Ambition And Leadership

Ambition And Leadership

There is a widespread belief that ambition is a good motive force for achievement, that without ambition, a person becomes inert and placid. Consequently, how can we conceive a leader without ambition?

The dictionary meaning of the word ambition is “aspiration for success or advancement”. It is true that ambition is a powerful motivator. People eager for personal success and advancement are dynamic and produce very good short-term results. However, it is those, who are driven by ambition for an ideal or a vision higher than themselves, who really achieve enduring results.

Four hundred years ago, Francis Bacon, the great English analyst of human nature, wrote about ambitious men. The classic words, in which he described an ambitious person is as true today as they were then. He observes (the meanings of some of the old words are given here): Ambition is like biliousness, which is a humour (disposition) that makes the men active, earnest, full of alacrity, and stirring, if it not be stopped. But, if it is stopped, and cannot have his way, it becomes burnt up, and thereby malign and poisonous. So, ambitious men, if they find the way open for their rising, and still get forward, they are rather busy than dangerous; but, if they are checked for their desires, they become secretly discontent, and look upon men and matters, with an evil eye; and are best pleased when things go backwards; which is the worst property, in a servant of a prince or the state.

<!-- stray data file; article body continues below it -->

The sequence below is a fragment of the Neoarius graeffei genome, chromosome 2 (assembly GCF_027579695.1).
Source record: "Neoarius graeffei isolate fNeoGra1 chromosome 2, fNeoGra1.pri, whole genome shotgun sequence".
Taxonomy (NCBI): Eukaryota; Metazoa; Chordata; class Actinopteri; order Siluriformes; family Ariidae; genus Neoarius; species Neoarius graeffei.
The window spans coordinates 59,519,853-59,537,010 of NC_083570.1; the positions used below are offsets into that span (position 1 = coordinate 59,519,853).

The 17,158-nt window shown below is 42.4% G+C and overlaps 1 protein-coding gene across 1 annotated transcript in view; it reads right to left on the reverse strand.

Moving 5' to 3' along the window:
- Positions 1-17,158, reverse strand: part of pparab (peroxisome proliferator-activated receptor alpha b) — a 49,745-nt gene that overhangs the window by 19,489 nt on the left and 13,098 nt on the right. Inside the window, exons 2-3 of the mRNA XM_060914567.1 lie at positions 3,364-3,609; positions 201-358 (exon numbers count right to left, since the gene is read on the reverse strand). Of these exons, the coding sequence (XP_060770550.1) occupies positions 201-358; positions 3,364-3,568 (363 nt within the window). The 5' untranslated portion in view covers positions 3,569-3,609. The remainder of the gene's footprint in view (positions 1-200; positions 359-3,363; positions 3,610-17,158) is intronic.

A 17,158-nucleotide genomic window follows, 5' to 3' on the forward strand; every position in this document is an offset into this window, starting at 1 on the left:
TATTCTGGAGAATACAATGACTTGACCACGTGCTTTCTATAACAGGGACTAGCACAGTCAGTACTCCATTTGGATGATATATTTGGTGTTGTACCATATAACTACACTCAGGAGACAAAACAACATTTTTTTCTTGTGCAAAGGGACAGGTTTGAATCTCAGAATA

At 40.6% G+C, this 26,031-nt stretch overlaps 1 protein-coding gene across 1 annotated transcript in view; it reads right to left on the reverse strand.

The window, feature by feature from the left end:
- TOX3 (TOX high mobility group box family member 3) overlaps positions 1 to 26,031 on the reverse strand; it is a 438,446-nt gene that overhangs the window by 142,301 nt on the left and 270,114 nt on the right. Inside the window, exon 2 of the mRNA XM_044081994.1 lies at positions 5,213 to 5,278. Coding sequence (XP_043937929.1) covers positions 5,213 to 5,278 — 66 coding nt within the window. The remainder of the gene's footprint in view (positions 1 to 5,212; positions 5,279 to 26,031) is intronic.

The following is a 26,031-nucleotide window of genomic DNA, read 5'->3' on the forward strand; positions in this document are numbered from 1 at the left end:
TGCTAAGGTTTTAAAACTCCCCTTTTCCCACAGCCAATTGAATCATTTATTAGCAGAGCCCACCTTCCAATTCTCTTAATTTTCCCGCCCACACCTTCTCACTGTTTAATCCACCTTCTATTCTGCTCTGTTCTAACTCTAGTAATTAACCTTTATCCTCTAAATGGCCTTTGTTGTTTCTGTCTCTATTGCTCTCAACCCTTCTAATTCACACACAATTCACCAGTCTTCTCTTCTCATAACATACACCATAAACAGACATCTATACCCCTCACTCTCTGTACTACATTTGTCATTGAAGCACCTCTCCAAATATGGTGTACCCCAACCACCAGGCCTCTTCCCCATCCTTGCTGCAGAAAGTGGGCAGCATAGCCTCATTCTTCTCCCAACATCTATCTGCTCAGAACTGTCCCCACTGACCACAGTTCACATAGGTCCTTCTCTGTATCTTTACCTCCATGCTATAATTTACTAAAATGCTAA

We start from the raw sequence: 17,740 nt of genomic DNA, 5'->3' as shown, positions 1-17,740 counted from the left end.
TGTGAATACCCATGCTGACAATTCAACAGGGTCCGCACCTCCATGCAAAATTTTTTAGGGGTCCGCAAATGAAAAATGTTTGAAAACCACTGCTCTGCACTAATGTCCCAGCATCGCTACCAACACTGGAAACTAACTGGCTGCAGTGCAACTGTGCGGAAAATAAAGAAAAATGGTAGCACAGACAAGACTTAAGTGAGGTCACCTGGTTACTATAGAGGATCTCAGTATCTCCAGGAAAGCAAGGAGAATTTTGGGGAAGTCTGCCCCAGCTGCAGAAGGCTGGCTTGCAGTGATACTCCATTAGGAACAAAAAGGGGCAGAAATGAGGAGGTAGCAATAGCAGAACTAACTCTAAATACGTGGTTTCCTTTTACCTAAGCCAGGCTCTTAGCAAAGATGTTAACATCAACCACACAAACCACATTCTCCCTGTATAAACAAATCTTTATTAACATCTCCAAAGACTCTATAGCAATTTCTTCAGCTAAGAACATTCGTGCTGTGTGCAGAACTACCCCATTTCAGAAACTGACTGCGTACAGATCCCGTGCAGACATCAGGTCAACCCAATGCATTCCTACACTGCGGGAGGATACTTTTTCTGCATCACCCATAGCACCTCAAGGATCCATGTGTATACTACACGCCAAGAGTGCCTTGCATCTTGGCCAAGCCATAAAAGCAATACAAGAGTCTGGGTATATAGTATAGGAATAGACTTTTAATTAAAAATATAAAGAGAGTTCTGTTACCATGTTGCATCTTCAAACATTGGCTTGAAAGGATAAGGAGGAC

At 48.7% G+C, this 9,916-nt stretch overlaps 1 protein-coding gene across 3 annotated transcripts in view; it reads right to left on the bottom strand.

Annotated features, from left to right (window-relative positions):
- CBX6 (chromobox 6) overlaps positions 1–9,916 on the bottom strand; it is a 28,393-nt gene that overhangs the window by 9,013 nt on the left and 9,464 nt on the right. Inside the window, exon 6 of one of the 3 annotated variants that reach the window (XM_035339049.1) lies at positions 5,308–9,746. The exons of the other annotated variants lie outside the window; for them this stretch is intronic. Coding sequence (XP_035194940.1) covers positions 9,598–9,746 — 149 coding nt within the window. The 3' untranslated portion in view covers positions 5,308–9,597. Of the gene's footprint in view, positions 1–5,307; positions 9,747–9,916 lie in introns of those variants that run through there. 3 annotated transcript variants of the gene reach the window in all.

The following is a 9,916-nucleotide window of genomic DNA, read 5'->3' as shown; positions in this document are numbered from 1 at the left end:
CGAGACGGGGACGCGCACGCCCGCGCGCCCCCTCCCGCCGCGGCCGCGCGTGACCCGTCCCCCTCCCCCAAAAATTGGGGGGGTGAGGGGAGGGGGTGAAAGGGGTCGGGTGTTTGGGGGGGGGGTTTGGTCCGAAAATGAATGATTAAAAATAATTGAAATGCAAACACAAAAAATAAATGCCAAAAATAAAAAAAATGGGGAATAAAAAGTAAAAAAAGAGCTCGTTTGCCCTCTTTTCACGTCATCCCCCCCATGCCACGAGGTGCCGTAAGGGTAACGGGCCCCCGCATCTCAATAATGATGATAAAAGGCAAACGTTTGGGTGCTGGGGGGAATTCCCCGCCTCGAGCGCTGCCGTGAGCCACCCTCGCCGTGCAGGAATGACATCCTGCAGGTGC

Having explained the nature of ambitious men, Francis Bacon concludes that ultimately, the greatest good is done by those, who are “more sensible of duty than of rising. “In other words, by those, who can rise above their self-interest. However, it is not easy for human beings to break away from the pull of “I, me, and mine”. Consequently, nations, societies, and organizations that value leadership use various techniques to create environments, in which leaders can rise above their self-interest and sublimate their personal ambitions (which are quite natural in a person) to higher ideals.

Neville Frederiks, from Sydney narrated his personal experience in support of what Francis Bacon has said above. “I flogged all my land to raise resources for going into the construction business. I and my wife employed one secretary to start the work. Soon, the business boomed. The number of employees rose to 320. I picked the most dynamic go-getters for promotions in the company. Then came a slump. It was precisely the dynamic guys, who caused me the greatest damage

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